The Hamburg data protection regulator in Germany has issued a fine of €35.3 million against retail firm H&M for breaches of the GDPR relating to the excessive and unlawful collection of employee data. Interestingly, although the fine is the highest yet levied by a German regulator, it did not relate to a data security breach, which is how we have to date seen the biggest fines originating. In comparison to multiple high profile ongoing enforcement investigations in the UK and Ireland, the investigation in Germany has also been concluded at relatively high speed, in just under a year.
H&M is registered in Hamburg and operates a service centre in Nuremberg. Since at least 2014, according to the Hamburg regulator’s investigation, parts of the workforce have been subject to extensive recording of details about their private lives.
After absences such as vacations and sick leave the supervising team leaders conducted so-called Welcome Back Talks with their employees. After these talks, comprehensive details of the employees holiday experiences or illness and diagnosis (in the case of sickness absence) would be recorded. In addition, some supervisors recorded personal information ranging from rather harmless details to family issues and religious beliefs as a result of casual and informal conversations with employees.
The recorded information was accessible by up to 50 other managers throughout the company and the information was used to create a detailed profile of individual employees and sometimes used to make employment-related decisions.
The excessive and unlawful collection of employee data came to light towards the end of October 2019 when a configuration error meant that the data became accessible company-wide for several hours. The Hamburg regulator was informed about the data collection through press reports and proactively issued an order for the contents of the network drive to be “frozen” and then demanded it to be handed over. The company complied and submitted a data record of around 60 gigabytes for evaluation.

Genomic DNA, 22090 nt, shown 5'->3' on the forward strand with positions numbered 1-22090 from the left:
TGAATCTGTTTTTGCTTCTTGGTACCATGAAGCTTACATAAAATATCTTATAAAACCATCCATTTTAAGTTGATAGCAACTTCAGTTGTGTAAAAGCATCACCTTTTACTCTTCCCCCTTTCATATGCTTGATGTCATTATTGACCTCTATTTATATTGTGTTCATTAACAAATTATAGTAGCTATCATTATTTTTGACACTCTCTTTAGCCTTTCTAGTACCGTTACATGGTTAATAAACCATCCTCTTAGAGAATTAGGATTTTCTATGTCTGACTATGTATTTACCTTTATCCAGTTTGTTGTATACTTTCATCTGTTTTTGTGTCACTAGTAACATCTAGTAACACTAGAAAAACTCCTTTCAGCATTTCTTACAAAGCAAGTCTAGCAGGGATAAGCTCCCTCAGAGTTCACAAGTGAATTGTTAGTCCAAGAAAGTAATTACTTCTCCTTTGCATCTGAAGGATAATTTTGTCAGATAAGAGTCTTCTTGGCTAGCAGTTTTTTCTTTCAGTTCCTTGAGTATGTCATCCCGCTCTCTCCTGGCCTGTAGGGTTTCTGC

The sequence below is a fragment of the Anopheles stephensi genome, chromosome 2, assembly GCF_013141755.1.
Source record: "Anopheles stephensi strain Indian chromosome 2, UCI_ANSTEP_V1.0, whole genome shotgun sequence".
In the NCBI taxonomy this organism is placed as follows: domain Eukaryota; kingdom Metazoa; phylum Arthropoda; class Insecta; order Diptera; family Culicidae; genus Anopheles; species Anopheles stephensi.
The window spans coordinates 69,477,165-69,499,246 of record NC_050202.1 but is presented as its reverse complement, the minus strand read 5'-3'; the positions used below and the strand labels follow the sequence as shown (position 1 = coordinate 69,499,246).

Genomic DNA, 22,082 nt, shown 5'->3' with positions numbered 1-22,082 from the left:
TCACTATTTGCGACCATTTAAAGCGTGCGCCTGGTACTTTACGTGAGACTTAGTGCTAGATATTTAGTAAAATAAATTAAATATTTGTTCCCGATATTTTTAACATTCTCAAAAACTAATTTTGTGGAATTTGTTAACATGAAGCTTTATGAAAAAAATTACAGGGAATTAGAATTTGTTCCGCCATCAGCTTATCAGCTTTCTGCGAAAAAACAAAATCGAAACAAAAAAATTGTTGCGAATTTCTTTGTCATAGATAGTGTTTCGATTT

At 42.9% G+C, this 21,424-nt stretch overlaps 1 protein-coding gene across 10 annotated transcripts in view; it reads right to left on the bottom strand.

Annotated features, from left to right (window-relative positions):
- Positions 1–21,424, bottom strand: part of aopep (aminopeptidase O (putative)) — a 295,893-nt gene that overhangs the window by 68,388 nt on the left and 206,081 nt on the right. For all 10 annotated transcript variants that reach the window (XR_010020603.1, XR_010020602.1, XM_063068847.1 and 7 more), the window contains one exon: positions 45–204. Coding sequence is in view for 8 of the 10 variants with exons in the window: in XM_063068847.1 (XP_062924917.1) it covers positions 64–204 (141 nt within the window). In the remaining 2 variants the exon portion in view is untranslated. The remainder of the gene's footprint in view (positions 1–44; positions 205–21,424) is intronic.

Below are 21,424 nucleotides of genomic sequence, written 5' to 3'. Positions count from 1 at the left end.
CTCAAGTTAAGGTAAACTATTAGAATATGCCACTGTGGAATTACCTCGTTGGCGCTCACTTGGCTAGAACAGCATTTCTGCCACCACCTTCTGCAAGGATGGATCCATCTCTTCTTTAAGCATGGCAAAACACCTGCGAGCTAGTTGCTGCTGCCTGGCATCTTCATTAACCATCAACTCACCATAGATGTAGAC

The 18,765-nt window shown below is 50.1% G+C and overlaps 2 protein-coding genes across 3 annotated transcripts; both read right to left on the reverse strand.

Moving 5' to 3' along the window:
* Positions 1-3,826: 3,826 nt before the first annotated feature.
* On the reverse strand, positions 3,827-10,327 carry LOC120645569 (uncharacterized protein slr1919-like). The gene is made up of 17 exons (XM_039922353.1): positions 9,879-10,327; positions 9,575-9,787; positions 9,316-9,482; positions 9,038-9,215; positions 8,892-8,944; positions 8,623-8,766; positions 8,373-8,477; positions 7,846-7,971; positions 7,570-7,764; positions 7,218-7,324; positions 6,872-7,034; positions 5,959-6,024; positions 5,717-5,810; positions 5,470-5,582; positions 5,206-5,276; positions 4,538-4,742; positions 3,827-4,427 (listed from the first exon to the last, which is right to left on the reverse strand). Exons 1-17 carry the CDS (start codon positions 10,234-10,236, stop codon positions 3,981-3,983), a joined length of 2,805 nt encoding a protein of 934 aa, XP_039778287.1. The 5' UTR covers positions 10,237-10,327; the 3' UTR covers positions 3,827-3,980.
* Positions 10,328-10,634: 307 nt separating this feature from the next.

Despite the company’s full cooperation with the investigation, and its offer to compensate affected employees – actions which the regulator acknowledged as being an unprecedented acknowledgement of corporate responsibility following a data protection incident – the regulator considered that the seriousness of the breach warranted a significant fine (although not as significant as it appears it could have been according to the German authorities’ fine calculation model).
We have set out below some key takeaways from this enforcement action:
- Be warned that significant fines are not only reserved for security incidents – there are many ‘breaches’ of the GDPR that could potentially result in a fine of up to 4% of annual worldwide turnover;
- Make sure that your HR and privacy functions are joined up and that HR personnel are properly trained in data protection issues – the HR function is a naturally data heavy part of any organisation;
- Even within the HR function itself, ensure that personal data is only accessible to personnel on a need to know basis;
- Keep the data minimisation principal front of mind and only collect data that is necessary; and
- Full cooperation with the regulator could lead to a reduced fine but will not absolve an organisation of regulatory liability.